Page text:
Additionally, we have a wave of fixed rate mortgages completing this autumn, which will result in a lot of home owners suddenly having increased difficulty in remortgaging, or else being left on mortgage deals with punishing rates. None of which can be imagined to be good for the property market.

In which case, the NAEA would better serve its members by trying to encourage more realistic valuations to promote larger sales volume, instead of the current practice of trying to charge more on a lower volume of properties.


Comments (5)

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  1. Peter Hendry says:

    Its ridiculous for estate agents to suggest that all the mortgage surveyor’s valuations are wrong in a falling market.

    The disagreement arises from estate agents having a different market view from surveyors.

    Why don’t estate agents learn to value houses like the surveyors which the building societies rely upon? Its not difficult.

    If they did that they would give a better service to their clients and help the housing market to function again. They themselves would get more sales that way too.

  2. garry fields says:

    Completely agree finding it very difficult at the moment as estate agents on the IOW are putting houses on the market higher than they were at peak price some even 20 to 30% higher??????????????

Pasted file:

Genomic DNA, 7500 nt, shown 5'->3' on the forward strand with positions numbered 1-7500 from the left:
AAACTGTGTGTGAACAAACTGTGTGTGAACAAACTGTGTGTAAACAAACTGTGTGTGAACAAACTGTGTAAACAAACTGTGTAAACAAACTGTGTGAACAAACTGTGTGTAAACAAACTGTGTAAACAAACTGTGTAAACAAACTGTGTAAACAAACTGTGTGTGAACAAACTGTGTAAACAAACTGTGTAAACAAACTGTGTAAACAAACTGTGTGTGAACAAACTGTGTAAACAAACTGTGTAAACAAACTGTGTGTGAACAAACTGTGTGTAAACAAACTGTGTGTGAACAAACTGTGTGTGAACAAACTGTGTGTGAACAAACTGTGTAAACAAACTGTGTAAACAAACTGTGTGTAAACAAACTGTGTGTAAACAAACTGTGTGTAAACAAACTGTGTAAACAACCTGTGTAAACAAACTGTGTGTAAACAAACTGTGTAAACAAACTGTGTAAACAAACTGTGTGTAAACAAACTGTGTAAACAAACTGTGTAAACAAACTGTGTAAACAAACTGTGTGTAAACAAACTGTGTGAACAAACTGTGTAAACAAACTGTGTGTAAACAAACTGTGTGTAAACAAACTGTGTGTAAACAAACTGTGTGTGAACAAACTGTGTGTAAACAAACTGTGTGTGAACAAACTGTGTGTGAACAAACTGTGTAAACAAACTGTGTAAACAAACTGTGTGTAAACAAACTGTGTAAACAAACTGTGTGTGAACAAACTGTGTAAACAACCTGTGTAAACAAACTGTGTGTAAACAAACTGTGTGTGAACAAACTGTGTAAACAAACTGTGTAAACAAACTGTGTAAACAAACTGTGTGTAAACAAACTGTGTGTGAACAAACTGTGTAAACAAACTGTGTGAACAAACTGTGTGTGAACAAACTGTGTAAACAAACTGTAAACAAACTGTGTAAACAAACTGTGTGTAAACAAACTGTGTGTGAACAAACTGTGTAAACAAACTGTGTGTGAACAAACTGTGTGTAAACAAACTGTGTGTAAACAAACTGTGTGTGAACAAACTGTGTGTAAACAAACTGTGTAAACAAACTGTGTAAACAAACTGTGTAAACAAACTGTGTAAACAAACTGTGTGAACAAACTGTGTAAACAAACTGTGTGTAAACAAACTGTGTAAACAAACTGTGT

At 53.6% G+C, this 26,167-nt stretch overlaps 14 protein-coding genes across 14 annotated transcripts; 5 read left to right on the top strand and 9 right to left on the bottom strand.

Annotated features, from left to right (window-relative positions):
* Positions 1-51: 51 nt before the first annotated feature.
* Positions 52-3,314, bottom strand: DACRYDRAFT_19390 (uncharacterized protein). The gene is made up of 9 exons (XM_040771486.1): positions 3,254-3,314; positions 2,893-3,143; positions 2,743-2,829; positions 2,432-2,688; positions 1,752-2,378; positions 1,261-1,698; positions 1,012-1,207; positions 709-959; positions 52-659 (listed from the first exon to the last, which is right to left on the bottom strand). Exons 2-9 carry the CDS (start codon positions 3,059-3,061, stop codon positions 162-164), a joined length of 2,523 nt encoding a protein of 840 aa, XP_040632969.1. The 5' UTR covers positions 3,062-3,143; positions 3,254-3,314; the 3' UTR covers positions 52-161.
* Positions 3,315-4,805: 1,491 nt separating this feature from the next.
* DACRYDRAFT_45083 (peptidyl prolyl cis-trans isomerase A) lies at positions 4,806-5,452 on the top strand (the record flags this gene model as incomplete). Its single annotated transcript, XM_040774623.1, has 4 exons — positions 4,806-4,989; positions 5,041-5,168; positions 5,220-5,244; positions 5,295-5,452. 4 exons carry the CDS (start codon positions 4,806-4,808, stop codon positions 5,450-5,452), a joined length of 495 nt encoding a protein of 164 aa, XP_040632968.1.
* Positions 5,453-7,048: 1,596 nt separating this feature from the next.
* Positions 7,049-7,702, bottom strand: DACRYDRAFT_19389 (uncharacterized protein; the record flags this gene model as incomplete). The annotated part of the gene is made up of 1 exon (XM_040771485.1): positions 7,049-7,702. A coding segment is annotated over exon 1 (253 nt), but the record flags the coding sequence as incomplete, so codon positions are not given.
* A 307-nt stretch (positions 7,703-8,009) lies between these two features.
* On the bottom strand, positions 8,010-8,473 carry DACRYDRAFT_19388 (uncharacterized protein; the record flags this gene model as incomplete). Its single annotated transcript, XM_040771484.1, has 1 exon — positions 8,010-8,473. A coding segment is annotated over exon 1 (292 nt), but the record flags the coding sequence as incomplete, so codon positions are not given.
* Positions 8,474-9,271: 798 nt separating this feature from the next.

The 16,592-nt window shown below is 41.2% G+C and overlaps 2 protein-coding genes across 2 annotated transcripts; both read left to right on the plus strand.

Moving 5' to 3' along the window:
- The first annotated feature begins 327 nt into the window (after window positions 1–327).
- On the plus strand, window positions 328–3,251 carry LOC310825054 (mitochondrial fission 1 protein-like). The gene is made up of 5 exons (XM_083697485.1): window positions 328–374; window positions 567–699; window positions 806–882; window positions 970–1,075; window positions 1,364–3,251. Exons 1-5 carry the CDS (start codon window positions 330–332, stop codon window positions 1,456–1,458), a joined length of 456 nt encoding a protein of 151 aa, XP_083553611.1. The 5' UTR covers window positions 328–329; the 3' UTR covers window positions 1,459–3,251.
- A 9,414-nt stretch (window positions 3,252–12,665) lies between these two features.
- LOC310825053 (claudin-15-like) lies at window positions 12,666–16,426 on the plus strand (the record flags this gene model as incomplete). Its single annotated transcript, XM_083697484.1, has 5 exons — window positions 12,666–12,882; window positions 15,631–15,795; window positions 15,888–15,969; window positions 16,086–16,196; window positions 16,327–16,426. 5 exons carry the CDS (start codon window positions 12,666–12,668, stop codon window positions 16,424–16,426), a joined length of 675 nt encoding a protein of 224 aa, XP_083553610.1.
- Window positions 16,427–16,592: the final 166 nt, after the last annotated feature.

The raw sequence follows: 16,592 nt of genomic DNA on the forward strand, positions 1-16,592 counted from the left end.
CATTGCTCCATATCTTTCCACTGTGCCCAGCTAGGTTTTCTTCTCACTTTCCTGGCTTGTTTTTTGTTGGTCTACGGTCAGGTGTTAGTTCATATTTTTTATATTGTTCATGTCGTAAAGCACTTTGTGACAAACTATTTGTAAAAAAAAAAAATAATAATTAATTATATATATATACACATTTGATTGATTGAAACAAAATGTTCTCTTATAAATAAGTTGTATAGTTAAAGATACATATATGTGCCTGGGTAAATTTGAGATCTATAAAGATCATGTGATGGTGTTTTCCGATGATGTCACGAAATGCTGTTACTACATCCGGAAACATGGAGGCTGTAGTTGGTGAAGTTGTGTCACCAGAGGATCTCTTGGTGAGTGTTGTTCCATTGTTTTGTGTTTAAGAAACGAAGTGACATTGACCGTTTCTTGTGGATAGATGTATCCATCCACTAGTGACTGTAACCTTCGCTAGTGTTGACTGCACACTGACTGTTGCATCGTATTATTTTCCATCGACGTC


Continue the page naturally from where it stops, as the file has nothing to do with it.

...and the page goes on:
3. Mark says:

    Estate Agents of course advise vendors on potential value and asking price, but it’s often the vendor themselves who wants to “test the market” with a higher asking price. The asking price is not a formal valuation, it is an invitation to offer. The market then finds it’s own level in terms of the amount interested parties are willing to pay.

    Also, it’s actually not necessarily in Estate Agent’s interests for property prices to increase. When prices rise, estate agents % commission usually drops because properties are easier to sell and there is more competition between agents to get new instructions. It is a higher volume of sales that would make Estate Agents more money, not higher property prices in the short-medium term.

    I believe the NAEA comments are correct. Many surveyors are overly-cautious in a depressed market, possibly because they are instructed to be so by mortgage lenders (who themselves are/were terrified about their OWN financial situation), or because they are scared something will come back on them later – it’s much safer for them to downvalue and not put their neck on the line – so yes, surveyors have a vested interest in down-valuing in some cases.